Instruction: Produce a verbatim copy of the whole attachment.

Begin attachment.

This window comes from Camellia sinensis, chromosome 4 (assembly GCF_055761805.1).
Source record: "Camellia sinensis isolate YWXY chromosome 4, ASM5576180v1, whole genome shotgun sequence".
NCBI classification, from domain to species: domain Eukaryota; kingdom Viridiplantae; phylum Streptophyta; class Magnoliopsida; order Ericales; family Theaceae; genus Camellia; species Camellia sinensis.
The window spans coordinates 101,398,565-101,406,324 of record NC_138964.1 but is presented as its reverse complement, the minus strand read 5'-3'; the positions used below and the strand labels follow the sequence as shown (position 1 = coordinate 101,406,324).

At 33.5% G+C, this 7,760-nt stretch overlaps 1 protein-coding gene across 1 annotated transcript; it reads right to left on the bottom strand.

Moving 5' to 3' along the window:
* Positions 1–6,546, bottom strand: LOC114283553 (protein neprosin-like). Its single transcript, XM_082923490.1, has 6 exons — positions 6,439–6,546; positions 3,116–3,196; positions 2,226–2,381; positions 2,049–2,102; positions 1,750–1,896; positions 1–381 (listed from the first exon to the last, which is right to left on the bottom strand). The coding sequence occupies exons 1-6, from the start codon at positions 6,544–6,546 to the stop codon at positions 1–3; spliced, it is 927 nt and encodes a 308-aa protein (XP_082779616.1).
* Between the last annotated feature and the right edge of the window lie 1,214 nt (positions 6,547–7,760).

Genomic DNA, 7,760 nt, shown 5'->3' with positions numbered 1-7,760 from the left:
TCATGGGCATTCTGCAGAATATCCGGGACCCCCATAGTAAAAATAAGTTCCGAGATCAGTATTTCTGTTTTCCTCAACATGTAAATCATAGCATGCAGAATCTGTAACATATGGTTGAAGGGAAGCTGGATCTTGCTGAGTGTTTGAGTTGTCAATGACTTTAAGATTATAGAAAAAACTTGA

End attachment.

This window comes from Camellia sinensis, chromosome 4 (assembly GCF_055761805.1).
Source record: "Camellia sinensis isolate YWXY chromosome 4, ASM5576180v1, whole genome shotgun sequence".
NCBI classification, from domain to species: domain Eukaryota; kingdom Viridiplantae; phylum Streptophyta; class Magnoliopsida; order Ericales; family Theaceae; genus Camellia; species Camellia sinensis.
The window spans coordinates 101,398,565-101,406,324 of record NC_138964.1 but is presented as its reverse complement, the minus strand read 5'-3'; the positions used below and the strand labels follow the sequence as shown (position 1 = coordinate 101,406,324).

At 33.5% G+C, this 7,760-nt stretch overlaps 1 protein-coding gene across 1 annotated transcript; it reads right to left on the bottom strand.

Moving 5' to 3' along the window:
* Positions 1–6,546, bottom strand: LOC114283553 (protein neprosin-like). Its single transcript, XM_082923490.1, has 6 exons — positions 6,439–6,546; positions 3,116–3,196; positions 2,226–2,381; positions 2,049–2,102; positions 1,750–1,896; positions 1–381 (listed from the first exon to the last, which is right to left on the bottom strand). The coding sequence occupies exons 1-6, from the start codon at positions 6,544–6,546 to the stop codon at positions 1–3; spliced, it is 927 nt and encodes a 308-aa protein (XP_082779616.1).
* Between the last annotated feature and the right edge of the window lie 1,214 nt (positions 6,547–7,760).

Genomic DNA, 7,760 nt, shown 5'->3' with positions numbered 1-7,760 from the left:
TCATGGGCATTCTGCAGAATATCCGGGACCCCCATAGTAAAAATAAGTTCCGAGATCAGTATTTCTGTTTTCCTCAACATGTAAATCATAGCATGCAGAATCTGTAACATATGGTTGAAGGGAAGCTGGATCTTGCTGAGTGTTTGAGTTGTCAATGACTTTAAGATTATAGAAAAAACTTGA